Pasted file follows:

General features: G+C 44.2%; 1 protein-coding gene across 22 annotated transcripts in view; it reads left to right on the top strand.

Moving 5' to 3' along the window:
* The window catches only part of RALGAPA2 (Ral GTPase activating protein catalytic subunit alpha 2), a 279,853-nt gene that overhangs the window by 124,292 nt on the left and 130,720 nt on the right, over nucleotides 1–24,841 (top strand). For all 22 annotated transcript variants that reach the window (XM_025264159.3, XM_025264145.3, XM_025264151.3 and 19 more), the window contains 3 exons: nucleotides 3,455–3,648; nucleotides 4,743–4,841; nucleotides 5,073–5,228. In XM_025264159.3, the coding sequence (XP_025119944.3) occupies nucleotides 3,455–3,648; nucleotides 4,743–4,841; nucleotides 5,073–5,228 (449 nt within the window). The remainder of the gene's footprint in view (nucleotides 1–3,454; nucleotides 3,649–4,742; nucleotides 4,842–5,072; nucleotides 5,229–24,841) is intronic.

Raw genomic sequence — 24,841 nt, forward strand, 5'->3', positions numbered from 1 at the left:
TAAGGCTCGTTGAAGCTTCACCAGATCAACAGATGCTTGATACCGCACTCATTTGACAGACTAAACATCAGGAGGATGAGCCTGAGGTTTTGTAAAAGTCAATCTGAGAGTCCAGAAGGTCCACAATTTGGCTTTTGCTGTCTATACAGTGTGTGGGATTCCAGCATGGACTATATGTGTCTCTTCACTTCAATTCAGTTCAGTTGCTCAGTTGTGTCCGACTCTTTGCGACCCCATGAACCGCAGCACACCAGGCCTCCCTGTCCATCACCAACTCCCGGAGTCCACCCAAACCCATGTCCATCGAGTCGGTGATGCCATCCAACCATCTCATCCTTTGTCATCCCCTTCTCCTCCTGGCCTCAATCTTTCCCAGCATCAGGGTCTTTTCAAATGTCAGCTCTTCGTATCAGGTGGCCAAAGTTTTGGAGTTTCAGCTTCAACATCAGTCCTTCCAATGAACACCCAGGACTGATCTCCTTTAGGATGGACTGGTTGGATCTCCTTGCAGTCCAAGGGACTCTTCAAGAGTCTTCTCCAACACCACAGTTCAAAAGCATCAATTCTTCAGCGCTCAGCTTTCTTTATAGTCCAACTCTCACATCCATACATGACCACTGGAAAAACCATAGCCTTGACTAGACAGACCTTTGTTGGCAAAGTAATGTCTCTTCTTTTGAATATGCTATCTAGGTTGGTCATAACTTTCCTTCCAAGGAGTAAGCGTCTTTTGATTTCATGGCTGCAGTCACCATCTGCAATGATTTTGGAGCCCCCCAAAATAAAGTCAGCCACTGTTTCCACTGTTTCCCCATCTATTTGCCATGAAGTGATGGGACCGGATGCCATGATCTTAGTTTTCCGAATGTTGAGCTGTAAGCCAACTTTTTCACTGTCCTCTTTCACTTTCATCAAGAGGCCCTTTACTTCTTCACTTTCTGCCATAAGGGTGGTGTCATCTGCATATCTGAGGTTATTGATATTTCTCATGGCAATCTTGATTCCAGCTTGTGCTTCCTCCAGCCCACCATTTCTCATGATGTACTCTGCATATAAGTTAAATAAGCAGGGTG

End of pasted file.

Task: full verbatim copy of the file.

General features: G+C 44.2%; 1 protein-coding gene across 22 annotated transcripts in view; it reads left to right on the top strand.

Moving 5' to 3' along the window:
* The window catches only part of RALGAPA2 (Ral GTPase activating protein catalytic subunit alpha 2), a 279,853-nt gene that overhangs the window by 124,292 nt on the left and 130,720 nt on the right, over nucleotides 1–24,841 (top strand). For all 22 annotated transcript variants that reach the window (XM_025264159.3, XM_025264145.3, XM_025264151.3 and 19 more), the window contains 3 exons: nucleotides 3,455–3,648; nucleotides 4,743–4,841; nucleotides 5,073–5,228. In XM_025264159.3, the coding sequence (XP_025119944.3) occupies nucleotides 3,455–3,648; nucleotides 4,743–4,841; nucleotides 5,073–5,228 (449 nt within the window). The remainder of the gene's footprint in view (nucleotides 1–3,454; nucleotides 3,649–4,742; nucleotides 4,842–5,072; nucleotides 5,229–24,841) is intronic.

Raw genomic sequence — 24,841 nt, forward strand, 5'->3', positions numbered from 1 at the left:
TAAGGCTCGTTGAAGCTTCACCAGATCAACAGATGCTTGATACCGCACTCATTTGACAGACTAAACATCAGGAGGATGAGCCTGAGGTTTTGTAAAAGTCAATCTGAGAGTCCAGAAGGTCCACAATTTGGCTTTTGCTGTCTATACAGTGTGTGGGATTCCAGCATGGACTATATGTGTCTCTTCACTTCAATTCAGTTCAGTTGCTCAGTTGTGTCCGACTCTTTGCGACCCCATGAACCGCAGCACACCAGGCCTCCCTGTCCATCACCAACTCCCGGAGTCCACCCAAACCCATGTCCATCGAGTCGGTGATGCCATCCAACCATCTCATCCTTTGTCATCCCCTTCTCCTCCTGGCCTCAATCTTTCCCAGCATCAGGGTCTTTTCAAATGTCAGCTCTTCGTATCAGGTGGCCAAAGTTTTGGAGTTTCAGCTTCAACATCAGTCCTTCCAATGAACACCCAGGACTGATCTCCTTTAGGATGGACTGGTTGGATCTCCTTGCAGTCCAAGGGACTCTTCAAGAGTCTTCTCCAACACCACAGTTCAAAAGCATCAATTCTTCAGCGCTCAGCTTTCTTTATAGTCCAACTCTCACATCCATACATGACCACTGGAAAAACCATAGCCTTGACTAGACAGACCTTTGTTGGCAAAGTAATGTCTCTTCTTTTGAATATGCTATCTAGGTTGGTCATAACTTTCCTTCCAAGGAGTAAGCGTCTTTTGATTTCATGGCTGCAGTCACCATCTGCAATGATTTTGGAGCCCCCCAAAATAAAGTCAGCCACTGTTTCCACTGTTTCCCCATCTATTTGCCATGAAGTGATGGGACCGGATGCCATGATCTTAGTTTTCCGAATGTTGAGCTGTAAGCCAACTTTTTCACTGTCCTCTTTCACTTTCATCAAGAGGCCCTTTACTTCTTCACTTTCTGCCATAAGGGTGGTGTCATCTGCATATCTGAGGTTATTGATATTTCTCATGGCAATCTTGATTCCAGCTTGTGCTTCCTCCAGCCCACCATTTCTCATGATGTACTCTGCATATAAGTTAAATAAGCAGGGTG